> > > > do that a ShmManager base class is defined so that operator new and
    > > > > delete are redefined to allocate segments in shared memory. A typical
    > > > > class "Foo" then inherit from ShmManager to have get this behaviour.

    >
    > > > > class ShmManager {

    >
    > > > >         void* operator new(size_t size);
    > > > >         void operator delete(void* p, size_t size);

    >
    > > > > };

    >
    > > > > class Foo : public ShmManager
    > > > > {

    >
    > > > >           int fData1;
    > > > >           Barr fData2[16];

    >
    > > > > };

    >
    > > > > In the previous Foo example, the size of fData2 array is known at
    > > > > compilation time, but we need to make this size "dynamic", but keeping
    > > > > the object memory layout "flat".

    >
    > > > Why must it be flat?

    >
    > > Remerber the object lives in shared mem, then having it "flat" greatly
    > > simplify it's use: any process that needs it gets the base object
    > > pointer and can access any field "directly".

    >
    > >  You can't do that portably in C++ and there are

    >
    > > > potential problems here - e.g. if Barrs alignment is not compatible
    > > > with that of int.
    > > > I will assume that a solution where fData2 is a pointer to memory not
    > > > adjacent to fData1.

    >
    > > If we switch to a solution where fData2 a allocated elsewhere, (that
    > > is in another shared memory segment in our case) then we have to deal
    > > with more complex memory access scheme, again because of the shared
    > > memory issue.

    >
    > > > If the requirement was that only the fData2 elements would have to be
    > > > contigious, much better solutions exist. Your solution is nonportable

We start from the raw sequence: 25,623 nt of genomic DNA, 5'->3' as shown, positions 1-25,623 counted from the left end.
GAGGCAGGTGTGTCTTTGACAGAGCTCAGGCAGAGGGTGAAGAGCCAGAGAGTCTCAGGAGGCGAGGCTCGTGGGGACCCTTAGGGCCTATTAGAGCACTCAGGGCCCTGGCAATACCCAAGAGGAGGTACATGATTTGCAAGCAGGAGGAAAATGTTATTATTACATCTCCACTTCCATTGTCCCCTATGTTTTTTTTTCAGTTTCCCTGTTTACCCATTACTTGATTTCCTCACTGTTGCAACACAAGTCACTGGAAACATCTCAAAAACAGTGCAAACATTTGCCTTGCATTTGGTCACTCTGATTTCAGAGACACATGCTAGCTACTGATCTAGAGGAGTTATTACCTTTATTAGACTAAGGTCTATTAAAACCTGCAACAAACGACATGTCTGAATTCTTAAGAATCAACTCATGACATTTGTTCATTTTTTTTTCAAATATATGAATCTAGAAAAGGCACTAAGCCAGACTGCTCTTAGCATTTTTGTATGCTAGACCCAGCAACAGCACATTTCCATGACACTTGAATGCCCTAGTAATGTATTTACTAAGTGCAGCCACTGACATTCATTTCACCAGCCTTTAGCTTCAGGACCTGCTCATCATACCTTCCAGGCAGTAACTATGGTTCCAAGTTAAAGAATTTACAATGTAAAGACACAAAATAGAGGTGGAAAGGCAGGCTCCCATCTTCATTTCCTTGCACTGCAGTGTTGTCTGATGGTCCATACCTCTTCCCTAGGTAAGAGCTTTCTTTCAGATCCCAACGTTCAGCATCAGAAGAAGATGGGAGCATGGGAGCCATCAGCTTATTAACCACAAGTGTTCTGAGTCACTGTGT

> > > and fragile, but sometimes you just might have to live with that.

    >
    > > The whole point of the initial question was: how to allow to have a
    > > dynamic sized array as a field *and* keep the "flat" acess property.
    > > What kind of "much better solutions exist" are you thinking of?

    >
    > I believe now that you are in a situation where you have a piece
    > memory that is shared between different processes but where the adress
    > of each segment is different from process to process. In that case, I
    > believe there is not a better solution than what you proposed.
    > If the adress is the same in each process, I would use a std::vector
    > with an allocator allocating from ShmMem.
    >
    > /Peter


    I finally found this : http://www.devmaster.net/forums/showthread.php?t=11310
    that basically does what I what..
    .
    Any comments?

    Thanks

    Stephane
     
    , May 17, 2008
    #5
  6. Greg Herlihy Guest

    On May 17, 12:28 pm, wrote:
    > On 17 mai, 20:31, peter koch <> wrote:
    >
    >
    >
    > > On 17 Maj, 20:17, wrote:

    >
    > > > On 17 mai, 19:49, peter koch <> wrote:

    >
    > > > > On 17 Maj, 18:15, wrote:

    >
    > > > > > Hi,

    >
    > > > > > We have a class whose objects are to be allocated in shared memory.. To